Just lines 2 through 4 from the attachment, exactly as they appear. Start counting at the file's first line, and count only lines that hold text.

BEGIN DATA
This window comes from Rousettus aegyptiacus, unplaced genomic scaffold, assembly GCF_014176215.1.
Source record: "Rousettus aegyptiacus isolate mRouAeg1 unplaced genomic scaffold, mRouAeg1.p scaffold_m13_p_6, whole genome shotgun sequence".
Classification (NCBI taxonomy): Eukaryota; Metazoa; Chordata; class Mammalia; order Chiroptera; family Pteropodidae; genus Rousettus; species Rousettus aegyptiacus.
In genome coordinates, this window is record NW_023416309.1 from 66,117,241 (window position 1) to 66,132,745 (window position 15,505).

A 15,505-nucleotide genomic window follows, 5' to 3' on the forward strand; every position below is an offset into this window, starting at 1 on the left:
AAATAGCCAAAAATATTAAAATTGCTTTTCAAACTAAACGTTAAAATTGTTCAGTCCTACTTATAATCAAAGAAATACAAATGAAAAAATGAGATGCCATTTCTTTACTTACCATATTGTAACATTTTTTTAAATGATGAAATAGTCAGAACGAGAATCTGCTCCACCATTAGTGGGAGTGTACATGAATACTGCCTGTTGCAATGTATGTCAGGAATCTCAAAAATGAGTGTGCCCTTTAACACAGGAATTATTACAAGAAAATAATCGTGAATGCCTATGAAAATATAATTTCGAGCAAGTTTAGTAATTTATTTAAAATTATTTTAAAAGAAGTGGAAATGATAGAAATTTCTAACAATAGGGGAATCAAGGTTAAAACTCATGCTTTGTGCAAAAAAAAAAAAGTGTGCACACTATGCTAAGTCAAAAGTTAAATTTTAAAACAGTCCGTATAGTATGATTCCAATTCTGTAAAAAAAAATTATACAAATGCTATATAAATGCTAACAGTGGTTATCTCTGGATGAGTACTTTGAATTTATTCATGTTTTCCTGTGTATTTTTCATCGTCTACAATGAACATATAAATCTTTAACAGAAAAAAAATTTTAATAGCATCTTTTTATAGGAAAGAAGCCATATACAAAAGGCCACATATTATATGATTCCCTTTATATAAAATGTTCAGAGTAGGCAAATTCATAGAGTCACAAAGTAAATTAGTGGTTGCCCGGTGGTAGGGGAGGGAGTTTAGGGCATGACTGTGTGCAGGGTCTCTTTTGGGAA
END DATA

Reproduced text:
Source record: "Rousettus aegyptiacus isolate mRouAeg1 unplaced genomic scaffold, mRouAeg1.p scaffold_m13_p_6, whole genome shotgun sequence".
Classification (NCBI taxonomy): Eukaryota; Metazoa; Chordata; class Mammalia; order Chiroptera; family Pteropodidae; genus Rousettus; species Rousettus aegyptiacus.
In genome coordinates, this window is record NW_023416309.1 from 66,117,241 (window position 1) to 66,132,745 (window position 15,505).